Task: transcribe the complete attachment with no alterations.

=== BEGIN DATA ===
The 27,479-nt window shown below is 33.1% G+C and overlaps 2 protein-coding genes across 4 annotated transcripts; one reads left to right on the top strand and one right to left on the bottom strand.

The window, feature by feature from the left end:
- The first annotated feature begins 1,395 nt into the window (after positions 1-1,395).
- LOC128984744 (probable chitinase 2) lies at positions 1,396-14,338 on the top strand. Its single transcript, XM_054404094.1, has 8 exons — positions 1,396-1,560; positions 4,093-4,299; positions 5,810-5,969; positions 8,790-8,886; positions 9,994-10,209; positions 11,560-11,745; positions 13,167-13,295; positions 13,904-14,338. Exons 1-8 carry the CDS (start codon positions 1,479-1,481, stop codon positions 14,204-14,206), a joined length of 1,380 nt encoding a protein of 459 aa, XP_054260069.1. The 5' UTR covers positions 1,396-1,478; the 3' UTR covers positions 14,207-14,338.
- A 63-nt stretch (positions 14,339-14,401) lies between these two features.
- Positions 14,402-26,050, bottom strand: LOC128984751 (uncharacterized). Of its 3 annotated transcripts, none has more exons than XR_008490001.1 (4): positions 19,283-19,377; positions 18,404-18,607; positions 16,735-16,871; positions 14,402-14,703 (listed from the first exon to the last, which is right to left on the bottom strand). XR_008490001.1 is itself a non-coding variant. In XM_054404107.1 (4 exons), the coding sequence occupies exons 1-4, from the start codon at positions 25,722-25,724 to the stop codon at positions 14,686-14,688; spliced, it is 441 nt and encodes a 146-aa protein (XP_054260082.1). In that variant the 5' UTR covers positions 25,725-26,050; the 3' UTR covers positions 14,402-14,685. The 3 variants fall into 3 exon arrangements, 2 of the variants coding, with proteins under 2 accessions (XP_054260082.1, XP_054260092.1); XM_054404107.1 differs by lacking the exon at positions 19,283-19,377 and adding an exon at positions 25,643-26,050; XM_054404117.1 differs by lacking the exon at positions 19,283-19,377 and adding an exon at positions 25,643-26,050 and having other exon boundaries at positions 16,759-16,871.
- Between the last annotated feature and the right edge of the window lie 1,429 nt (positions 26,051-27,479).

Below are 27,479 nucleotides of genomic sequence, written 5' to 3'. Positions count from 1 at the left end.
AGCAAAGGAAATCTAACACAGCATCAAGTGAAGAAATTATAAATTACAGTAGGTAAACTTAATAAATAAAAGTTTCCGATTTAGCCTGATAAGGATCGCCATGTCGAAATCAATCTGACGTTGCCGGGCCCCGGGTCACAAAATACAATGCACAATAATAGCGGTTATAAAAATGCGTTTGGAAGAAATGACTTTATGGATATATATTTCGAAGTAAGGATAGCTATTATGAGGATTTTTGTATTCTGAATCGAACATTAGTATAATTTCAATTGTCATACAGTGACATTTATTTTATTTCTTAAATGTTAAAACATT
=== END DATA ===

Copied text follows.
The 27,479-nt window shown below is 33.1% G+C and overlaps 2 protein-coding genes across 4 annotated transcripts; one reads left to right on the top strand and one right to left on the bottom strand.

The window, feature by feature from the left end:
- The first annotated feature begins 1,395 nt into the window (after positions 1-1,395).
- LOC128984744 (probable chitinase 2) lies at positions 1,396-14,338 on the top strand. Its single transcript, XM_054404094.1, has 8 exons — positions 1,396-1,560; positions 4,093-4,299; positions 5,810-5,969; positions 8,790-8,886; positions 9,994-10,209; positions 11,560-11,745; positions 13,167-13,295; positions 13,904-14,338. Exons 1-8 carry the CDS (start codon positions 1,479-1,481, stop codon positions 14,204-14,206), a joined length of 1,380 nt encoding a protein of 459 aa, XP_054260069.1. The 5' UTR covers positions 1,396-1,478; the 3' UTR covers positions 14,207-14,338.
- A 63-nt stretch (positions 14,339-14,401) lies between these two features.
- Positions 14,402-26,050, bottom strand: LOC128984751 (uncharacterized). Of its 3 annotated transcripts, none has more exons than XR_008490001.1 (4): positions 19,283-19,377; positions 18,404-18,607; positions 16,735-16,871; positions 14,402-14,703 (listed from the first exon to the last, which is right to left on the bottom strand). XR_008490001.1 is itself a non-coding variant. In XM_054404107.1 (4 exons), the coding sequence occupies exons 1-4, from the start codon at positions 25,722-25,724 to the stop codon at positions 14,686-14,688; spliced, it is 441 nt and encodes a 146-aa protein (XP_054260082.1). In that variant the 5' UTR covers positions 25,725-26,050; the 3' UTR covers positions 14,402-14,685. The 3 variants fall into 3 exon arrangements, 2 of the variants coding, with proteins under 2 accessions (XP_054260082.1, XP_054260092.1); XM_054404107.1 differs by lacking the exon at positions 19,283-19,377 and adding an exon at positions 25,643-26,050; XM_054404117.1 differs by lacking the exon at positions 19,283-19,377 and adding an exon at positions 25,643-26,050 and having other exon boundaries at positions 16,759-16,871.
- Between the last annotated feature and the right edge of the window lie 1,429 nt (positions 26,051-27,479).

Below are 27,479 nucleotides of genomic sequence, written 5' to 3'. Positions count from 1 at the left end.
AGCAAAGGAAATCTAACACAGCATCAAGTGAAGAAATTATAAATTACAGTAGGTAAACTTAATAAATAAAAGTTTCCGATTTAGCCTGATAAGGATCGCCATGTCGAAATCAATCTGACGTTGCCGGGCCCCGGGTCACAAAATACAATGCACAATAATAGCGGTTATAAAAATGCGTTTGGAAGAAATGACTTTATGGATATATATTTCGAAGTAAGGATAGCTATTATGAGGATTTTTGTATTCTGAATCGAACATTAGTATAATTTCAATTGTCATACAGTGACATTTATTTTATTTCTTAAATGTTAAAACATT